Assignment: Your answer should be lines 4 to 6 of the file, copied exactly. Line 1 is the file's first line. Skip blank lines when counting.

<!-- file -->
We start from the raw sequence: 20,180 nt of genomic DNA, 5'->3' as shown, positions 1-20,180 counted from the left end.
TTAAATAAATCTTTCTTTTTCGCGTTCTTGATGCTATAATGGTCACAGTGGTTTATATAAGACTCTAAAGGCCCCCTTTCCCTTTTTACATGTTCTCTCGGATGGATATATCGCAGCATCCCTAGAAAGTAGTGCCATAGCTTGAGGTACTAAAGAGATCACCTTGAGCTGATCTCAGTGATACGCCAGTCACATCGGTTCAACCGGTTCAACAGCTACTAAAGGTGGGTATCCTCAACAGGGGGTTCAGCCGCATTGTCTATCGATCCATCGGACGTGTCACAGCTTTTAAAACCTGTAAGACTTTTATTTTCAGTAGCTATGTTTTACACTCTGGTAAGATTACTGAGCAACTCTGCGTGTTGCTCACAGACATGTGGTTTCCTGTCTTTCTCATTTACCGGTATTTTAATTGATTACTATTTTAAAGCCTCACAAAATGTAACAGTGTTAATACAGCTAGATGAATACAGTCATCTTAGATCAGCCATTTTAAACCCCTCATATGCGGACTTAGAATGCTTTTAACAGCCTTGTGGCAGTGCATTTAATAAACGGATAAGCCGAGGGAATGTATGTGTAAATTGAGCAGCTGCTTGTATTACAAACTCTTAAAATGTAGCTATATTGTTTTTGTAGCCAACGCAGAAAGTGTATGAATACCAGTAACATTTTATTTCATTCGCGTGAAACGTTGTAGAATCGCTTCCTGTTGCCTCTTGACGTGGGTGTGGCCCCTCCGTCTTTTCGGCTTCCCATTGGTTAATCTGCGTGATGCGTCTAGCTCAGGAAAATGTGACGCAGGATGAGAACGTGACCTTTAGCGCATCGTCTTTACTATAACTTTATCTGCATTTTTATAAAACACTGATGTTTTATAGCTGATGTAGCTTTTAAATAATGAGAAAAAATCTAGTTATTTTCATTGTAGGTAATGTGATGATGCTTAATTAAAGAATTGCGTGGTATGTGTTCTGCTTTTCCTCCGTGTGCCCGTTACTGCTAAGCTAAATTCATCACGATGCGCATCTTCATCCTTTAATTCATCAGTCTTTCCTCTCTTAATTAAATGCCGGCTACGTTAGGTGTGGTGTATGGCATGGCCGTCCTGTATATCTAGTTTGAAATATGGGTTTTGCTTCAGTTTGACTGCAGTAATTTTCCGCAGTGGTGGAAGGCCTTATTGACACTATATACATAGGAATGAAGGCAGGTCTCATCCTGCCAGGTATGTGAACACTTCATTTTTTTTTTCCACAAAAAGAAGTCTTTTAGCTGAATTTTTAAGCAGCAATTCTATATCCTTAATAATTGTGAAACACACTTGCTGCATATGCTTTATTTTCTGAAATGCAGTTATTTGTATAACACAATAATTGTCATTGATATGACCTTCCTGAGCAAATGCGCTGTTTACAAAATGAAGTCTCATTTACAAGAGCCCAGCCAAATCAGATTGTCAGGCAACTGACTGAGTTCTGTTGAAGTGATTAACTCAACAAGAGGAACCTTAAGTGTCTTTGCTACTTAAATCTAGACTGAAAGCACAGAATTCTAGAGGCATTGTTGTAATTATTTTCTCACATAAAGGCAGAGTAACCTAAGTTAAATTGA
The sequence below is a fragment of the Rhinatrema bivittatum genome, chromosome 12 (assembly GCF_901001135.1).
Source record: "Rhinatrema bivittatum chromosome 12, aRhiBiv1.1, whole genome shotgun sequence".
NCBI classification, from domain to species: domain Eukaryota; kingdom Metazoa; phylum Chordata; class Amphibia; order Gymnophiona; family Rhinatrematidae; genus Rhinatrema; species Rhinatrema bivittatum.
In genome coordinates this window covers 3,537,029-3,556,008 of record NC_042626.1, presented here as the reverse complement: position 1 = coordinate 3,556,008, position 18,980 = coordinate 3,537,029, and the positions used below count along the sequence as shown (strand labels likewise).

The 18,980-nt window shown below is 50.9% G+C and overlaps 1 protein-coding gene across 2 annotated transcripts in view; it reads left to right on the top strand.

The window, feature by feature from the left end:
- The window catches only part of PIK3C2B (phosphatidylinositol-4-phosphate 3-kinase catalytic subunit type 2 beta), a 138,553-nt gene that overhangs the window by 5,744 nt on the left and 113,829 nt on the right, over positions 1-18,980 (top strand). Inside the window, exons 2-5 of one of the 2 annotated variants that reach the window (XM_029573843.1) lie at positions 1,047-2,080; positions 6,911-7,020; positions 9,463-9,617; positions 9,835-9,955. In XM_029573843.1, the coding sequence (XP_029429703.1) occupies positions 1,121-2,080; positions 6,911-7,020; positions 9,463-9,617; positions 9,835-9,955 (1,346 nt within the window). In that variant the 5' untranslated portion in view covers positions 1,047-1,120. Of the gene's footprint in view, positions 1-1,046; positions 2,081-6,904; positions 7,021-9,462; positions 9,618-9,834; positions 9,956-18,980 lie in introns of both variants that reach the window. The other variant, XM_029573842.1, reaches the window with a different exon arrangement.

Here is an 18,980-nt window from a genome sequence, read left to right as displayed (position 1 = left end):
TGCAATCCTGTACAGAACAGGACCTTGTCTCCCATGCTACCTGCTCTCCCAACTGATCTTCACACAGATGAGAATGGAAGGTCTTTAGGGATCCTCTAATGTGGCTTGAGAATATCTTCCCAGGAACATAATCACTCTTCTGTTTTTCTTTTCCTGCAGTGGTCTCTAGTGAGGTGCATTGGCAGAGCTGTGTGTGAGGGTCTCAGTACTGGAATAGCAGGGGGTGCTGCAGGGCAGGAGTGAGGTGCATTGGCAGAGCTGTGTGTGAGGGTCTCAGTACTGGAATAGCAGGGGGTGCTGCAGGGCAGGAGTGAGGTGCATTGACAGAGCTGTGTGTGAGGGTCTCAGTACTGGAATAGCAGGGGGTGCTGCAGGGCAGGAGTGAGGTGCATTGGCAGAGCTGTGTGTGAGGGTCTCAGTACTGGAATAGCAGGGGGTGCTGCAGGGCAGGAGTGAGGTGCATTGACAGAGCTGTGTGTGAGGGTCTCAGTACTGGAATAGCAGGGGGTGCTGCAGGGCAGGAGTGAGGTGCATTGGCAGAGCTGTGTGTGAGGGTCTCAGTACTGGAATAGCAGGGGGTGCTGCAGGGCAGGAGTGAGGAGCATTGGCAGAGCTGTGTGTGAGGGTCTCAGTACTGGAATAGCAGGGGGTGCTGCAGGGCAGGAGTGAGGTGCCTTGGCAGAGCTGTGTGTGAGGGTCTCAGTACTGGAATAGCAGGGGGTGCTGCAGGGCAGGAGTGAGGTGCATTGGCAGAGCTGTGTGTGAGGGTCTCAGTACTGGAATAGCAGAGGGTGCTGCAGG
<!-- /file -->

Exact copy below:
Source record: "Rhinatrema bivittatum chromosome 12, aRhiBiv1.1, whole genome shotgun sequence".
NCBI classification, from domain to species: domain Eukaryota; kingdom Metazoa; phylum Chordata; class Amphibia; order Gymnophiona; family Rhinatrematidae; genus Rhinatrema; species Rhinatrema bivittatum.
In genome coordinates this window covers 3,537,029-3,556,008 of record NC_042626.1, presented here as the reverse complement: position 1 = coordinate 3,556,008, position 18,980 = coordinate 3,537,029, and the positions used below count along the sequence as shown (strand labels likewise).